What resources from the Water Research Foundation
did you utilize to assist with water management
As we developed and implemented our plan, I realized the
critical importance of having up-to-date information on in all
facets of water management. The Foundation, and its reports,
and findings were critical to that effort. They have the resources
my team needed to devise and implement our strategy.
However, just as importantly, the Foundation was and
remains an important resource for networking with others
in the industry; experts who can help identify best practices
so that we don’t reinvent the wheel. For us to be successful,
we had to be leaders in the field of water management and
the best way for us to do that was to partner with and take
advantage of the many intellectual and scientific resources
at the WaterRF.
How did El Paso secure community buy-in to its
water management program?
As we formed and implemented our water plan, we
created a Water Conservation Advisory Committee—30
people representing different interests from throughout
the community—who provided
invaluable input. We also launched
an aggressive education program,
which included speaking to
hundreds of different groups,
outreach to the local
media and, in general,
a willingness to openly,
with the community
management. We also
created our mascot,
Willie the Water Drop,
to participate in every
conceivable fair, parade,
etc. to help raise the overall
awareness of water.
We invested the resources necessary
to establish a communications
department that effectively
communicates our key
messages to all our key
constituent groups, not just
during emergencies but on an ongoing basis. As a result,
members of the community have a greater understanding of
the importance of water management and their role in it.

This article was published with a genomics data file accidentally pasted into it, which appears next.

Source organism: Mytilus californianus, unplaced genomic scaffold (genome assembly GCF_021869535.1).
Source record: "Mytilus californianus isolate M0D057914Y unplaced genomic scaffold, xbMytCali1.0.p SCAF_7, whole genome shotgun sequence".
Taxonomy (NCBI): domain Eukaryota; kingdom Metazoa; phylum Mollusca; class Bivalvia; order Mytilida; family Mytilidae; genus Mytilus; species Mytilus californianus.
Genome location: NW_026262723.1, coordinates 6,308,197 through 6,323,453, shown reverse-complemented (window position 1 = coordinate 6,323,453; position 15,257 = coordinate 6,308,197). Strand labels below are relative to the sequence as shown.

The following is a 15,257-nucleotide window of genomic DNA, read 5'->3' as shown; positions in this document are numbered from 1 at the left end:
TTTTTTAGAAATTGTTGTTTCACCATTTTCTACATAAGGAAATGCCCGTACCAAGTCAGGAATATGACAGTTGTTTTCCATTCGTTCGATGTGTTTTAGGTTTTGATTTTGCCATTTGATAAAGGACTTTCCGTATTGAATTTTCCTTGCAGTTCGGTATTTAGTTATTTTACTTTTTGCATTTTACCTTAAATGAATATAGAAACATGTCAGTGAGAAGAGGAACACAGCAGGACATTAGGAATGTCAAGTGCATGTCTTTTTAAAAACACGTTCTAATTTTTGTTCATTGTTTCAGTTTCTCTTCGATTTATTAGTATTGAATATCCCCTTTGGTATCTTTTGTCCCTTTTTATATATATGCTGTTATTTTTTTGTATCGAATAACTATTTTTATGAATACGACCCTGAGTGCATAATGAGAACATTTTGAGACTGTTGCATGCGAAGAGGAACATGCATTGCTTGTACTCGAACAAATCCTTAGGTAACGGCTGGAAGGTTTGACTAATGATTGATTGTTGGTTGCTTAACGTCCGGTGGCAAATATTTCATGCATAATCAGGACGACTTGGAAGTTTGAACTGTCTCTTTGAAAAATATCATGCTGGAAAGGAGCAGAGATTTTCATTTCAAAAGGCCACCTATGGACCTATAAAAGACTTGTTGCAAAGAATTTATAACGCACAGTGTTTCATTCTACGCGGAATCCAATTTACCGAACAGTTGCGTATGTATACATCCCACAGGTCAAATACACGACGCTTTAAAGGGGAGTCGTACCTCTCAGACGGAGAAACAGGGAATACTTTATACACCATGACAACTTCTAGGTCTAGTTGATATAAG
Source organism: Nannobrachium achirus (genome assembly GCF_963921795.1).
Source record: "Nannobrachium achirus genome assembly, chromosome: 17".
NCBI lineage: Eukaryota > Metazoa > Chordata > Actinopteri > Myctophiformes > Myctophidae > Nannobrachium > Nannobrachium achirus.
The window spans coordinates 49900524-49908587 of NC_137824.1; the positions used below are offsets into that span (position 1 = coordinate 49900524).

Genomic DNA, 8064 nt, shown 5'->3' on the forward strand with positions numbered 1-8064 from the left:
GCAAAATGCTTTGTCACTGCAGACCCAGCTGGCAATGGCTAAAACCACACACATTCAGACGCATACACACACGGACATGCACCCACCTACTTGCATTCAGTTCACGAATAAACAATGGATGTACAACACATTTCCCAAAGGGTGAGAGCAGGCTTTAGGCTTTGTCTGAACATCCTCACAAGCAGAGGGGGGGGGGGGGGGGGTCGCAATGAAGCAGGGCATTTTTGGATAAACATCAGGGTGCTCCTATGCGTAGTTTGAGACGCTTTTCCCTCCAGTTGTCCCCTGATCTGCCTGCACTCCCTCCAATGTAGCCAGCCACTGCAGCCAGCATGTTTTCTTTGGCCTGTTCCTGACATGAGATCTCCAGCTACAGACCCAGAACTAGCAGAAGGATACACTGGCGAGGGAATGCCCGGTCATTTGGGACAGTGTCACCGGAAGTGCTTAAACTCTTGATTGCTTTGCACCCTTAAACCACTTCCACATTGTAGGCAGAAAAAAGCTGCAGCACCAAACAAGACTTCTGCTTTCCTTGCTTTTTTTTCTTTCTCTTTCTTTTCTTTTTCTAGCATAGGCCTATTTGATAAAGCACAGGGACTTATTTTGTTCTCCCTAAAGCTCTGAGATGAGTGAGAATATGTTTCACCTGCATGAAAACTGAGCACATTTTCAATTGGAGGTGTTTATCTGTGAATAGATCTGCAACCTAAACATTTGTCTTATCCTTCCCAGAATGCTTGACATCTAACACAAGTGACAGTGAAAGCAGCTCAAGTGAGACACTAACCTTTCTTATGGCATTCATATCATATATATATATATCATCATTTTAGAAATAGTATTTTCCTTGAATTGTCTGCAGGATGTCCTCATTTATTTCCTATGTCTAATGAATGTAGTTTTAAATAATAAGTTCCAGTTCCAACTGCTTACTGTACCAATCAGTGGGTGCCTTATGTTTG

What actions are you considering for the future,
should the drought continue?
Actually, we have already taken the steps we need to
effectively manage our water use. For example, through
our water reclamation and reuse program we are able to
recharge one local aquifer, as well as provide for non-potable
uses. This greatly reduces our summer peak demand. We also
purchased water rights from many area farmers, which allows
us to more than double the amount of water we take out of
the Rio Grande River.
We also are continuing to work with the U.S. Geological
Survey on ground water modeling studies which help us
better understand and manage the Hueco and Mesilla
aquifers. Before we implemented our water management
plan, the water level in the aquifer was dropping 1 to 3 feet
a year (197 feet over the past 100 years). Now, through our
diversification and recharge programs, the aquifer is stable.
Finally, our water desalination plant can produce up to 27.5
mgd of potable water.
The key to all of this is making sure the technology works
and that it is cost effective. We engage in extensive pilot
projects and partner with other experts in the field, including
WaterRF to ensure that we are getting the greatest possible
return on our investments.
What advice would you give other utilities facing
similar drought conditions?
The key is planning. It is crucial to think “Big Picture” and
think about diversification. The time to prepare for water
management is before you have a drought or other water
crisis, not once it arrives.
Also, it is critically important to become active members in
organizations like the Water Research Foundation where
you can learn best practices from others and leverage the
considerable knowledge and experience that exists, both at
the Foundation and from its members. These relationships
can significantly accelerate a utility’s overall ability to design
and implement its water management plan.